Journalist: Do you still expect the eye of the cyclone to last for an hour, and when will you have a specific location on where the eye will cross the coast?

    Deputy Commissioner Ian Stewart: As time goes on today, we will even get a very, very more focused advice from the bureau of to exactly where that crossing point will be. At the moment, they are still advising us that’s an area from Cairns down to about Cardwell. But as we get that information obviously we’ll pass that on to the public and it will be timing and it will be the position as well.

    Premier: In relation to the eye, can I say the advice from the bureau is that the eye of this cyclone currently measures about 35km in diameter and it’s travelling at about 30km an hour. So yes, the eye of this storm will take at least an hour to pass. So if you are in your homes, going through what will be a very noisy, very difficult and quite frightening event, the worst thing you can do is walk out and think that it’s over, because at least about an hour later the storm will return will equal intensity and in fact go back to the heaviest part of its cyclonic winds. So quite a long period.

    Journalist: And just in terms of people who find themselves in their homes, should they be opening windows to relieve the pressure inside their house?

    Deputy Commissioner Ian Stewart: Certainly the messages that we’ve always given and emergency services have always provided is that you can relieve pressure but it’s on the opposite side to the way that the wind is blowing and remember that that will change throughout the event. The actual wind, depending where you are geographically and where the storm is, the, obviously, the wind reverses as the eye passes, so that’s critical. But it would be very dangerous obviously to simply open up all your windows. That creates a greater risk to you and your family.

    If there was one more point I would like to make before further questions, road safety is absolutely critical. So if people are moving around right now in those areas, they need to be obeying the speeds, driving to the conditions because this wind is not something going to come on at 12 o’clock, this wind is gathering speed right now. So people need to be very much aware that the conditions for driving on the roads are getting more and more difficult as the day progresses, no matter where they are from about Mackay north. So they have to be particularly careful because we cannot afford for the precious resources of emergency services be diverted away to simple things like traffic crashes. So the community needs to help us and help themselves in this regard.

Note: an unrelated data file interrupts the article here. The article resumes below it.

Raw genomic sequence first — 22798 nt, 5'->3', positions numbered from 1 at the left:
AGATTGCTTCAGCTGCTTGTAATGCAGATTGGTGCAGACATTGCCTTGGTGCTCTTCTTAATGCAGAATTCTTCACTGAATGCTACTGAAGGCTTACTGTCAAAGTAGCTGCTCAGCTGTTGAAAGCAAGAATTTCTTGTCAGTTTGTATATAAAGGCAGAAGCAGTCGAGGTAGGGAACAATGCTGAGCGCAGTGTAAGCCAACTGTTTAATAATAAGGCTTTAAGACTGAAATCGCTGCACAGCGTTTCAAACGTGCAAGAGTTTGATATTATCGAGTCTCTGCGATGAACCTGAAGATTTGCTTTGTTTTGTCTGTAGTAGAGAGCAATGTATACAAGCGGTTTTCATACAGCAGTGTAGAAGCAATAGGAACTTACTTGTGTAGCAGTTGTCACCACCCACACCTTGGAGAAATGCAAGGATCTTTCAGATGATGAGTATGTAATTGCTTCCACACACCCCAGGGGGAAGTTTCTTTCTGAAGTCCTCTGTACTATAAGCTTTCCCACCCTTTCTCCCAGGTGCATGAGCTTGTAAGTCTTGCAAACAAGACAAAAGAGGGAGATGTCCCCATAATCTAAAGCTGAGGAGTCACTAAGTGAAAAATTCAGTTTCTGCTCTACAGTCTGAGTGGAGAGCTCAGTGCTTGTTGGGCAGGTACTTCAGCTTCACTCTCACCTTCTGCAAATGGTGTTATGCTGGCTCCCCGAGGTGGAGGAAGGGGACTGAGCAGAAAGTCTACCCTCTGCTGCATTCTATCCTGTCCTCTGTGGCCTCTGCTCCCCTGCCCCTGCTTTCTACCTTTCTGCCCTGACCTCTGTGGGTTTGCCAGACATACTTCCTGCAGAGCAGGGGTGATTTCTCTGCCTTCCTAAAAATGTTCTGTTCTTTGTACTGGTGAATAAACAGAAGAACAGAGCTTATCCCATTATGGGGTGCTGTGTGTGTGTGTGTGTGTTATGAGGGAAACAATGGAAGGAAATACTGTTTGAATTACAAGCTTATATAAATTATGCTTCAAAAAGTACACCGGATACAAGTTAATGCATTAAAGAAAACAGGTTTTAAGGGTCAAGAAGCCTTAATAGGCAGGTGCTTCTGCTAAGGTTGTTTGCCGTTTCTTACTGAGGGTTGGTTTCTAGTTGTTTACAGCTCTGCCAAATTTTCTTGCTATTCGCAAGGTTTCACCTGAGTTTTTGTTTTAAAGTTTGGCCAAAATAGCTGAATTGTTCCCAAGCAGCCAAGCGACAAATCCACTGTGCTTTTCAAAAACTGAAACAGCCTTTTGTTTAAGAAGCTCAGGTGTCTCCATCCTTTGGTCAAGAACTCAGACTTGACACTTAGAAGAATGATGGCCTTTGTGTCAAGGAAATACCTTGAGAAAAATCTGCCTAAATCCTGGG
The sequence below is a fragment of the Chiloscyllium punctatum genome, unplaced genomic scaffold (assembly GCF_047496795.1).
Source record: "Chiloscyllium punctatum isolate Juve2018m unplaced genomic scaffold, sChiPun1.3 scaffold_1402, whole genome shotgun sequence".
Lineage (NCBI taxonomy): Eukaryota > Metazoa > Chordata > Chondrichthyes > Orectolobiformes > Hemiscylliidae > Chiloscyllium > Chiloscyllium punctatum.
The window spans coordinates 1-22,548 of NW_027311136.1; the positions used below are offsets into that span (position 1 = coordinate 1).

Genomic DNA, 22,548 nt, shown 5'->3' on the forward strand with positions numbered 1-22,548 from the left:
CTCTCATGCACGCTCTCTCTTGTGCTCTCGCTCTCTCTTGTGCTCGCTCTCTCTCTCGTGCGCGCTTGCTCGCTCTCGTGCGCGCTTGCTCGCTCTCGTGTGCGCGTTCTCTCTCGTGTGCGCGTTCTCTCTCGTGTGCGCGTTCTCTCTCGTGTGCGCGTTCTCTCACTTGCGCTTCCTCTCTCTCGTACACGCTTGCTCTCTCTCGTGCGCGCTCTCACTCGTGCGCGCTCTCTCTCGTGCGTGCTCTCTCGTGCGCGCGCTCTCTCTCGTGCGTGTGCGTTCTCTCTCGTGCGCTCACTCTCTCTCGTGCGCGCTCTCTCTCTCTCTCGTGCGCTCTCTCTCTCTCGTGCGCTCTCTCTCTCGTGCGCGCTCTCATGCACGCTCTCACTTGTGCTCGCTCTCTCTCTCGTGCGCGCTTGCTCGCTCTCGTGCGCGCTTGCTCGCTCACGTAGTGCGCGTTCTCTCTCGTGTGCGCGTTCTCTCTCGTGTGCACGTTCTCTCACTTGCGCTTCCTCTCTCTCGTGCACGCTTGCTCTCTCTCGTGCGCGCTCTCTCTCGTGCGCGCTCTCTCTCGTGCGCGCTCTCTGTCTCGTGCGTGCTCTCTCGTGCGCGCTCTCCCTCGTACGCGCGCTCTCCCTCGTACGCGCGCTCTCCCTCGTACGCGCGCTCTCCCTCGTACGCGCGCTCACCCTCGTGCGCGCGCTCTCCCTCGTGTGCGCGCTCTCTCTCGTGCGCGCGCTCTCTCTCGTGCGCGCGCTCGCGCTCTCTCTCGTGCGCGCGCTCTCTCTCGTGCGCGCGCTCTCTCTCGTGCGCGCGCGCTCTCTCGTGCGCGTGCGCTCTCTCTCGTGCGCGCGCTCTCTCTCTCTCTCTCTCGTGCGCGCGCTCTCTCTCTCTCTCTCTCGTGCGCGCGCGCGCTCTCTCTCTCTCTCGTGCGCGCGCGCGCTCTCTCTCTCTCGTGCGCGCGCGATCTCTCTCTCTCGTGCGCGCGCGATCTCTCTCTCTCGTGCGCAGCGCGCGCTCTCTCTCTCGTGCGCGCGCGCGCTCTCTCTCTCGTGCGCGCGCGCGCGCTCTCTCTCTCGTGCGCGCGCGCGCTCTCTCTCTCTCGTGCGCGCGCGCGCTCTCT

Journalist: Premier, is there any chance of increased rainfall in the coming days in the Brisbane catchments, and if so, should Wivenhoe water be released ahead of time?

    Premier: All current advice from the bureau is that we don’t anticipate to see any of this rain into the Southeast, and in fact the current tracking has the rainfall event going further north than we had originally thought and that we could…I think it’s important to understand this cyclone will not only have cyclonic conditions right on the coast, but could still be Category 3 cyclone force out into the Tablelands and out into areas like Georgetown, into the west of the Cairns and Townsville region. And it will still be bringing very, very heavy, possibly flooding rainfall into places like Mount Isa and potentially the Northern Territory. So it’s much more going into the gulf and into those regions.

    Journalist: Premier, the hospital evacuations, are they all over (inaudible)

    Premier: What we saw overnight was a simply magnificent effort, a joint effort by Queensland Health, Queensland Ambulance, emergency workers and the Australian Defence Force. All patients have now left Cairns. I understand we might have one plane yet to land, but so far this event has gone without any incident in terms of protecting people’s health. This is the largest hospital evacuation ever undertaken in Australia’s history. We think this is the only one of this magnitude. It has been an exercise that has gone with military precision, and I take my hat off. We had Queensland Health and ambulance workers out there last night working, voluntarily in many cases because they were so concerned to make sure that the effort went smoothly. So we have for example in the government jet last night, there were seven heavily pregnant mothers who are now safely in hospital awaiting the birth of their babies. We had critically ill intensive care patients and we had renal and heart patients. They are now safely in Brisbane hospitals.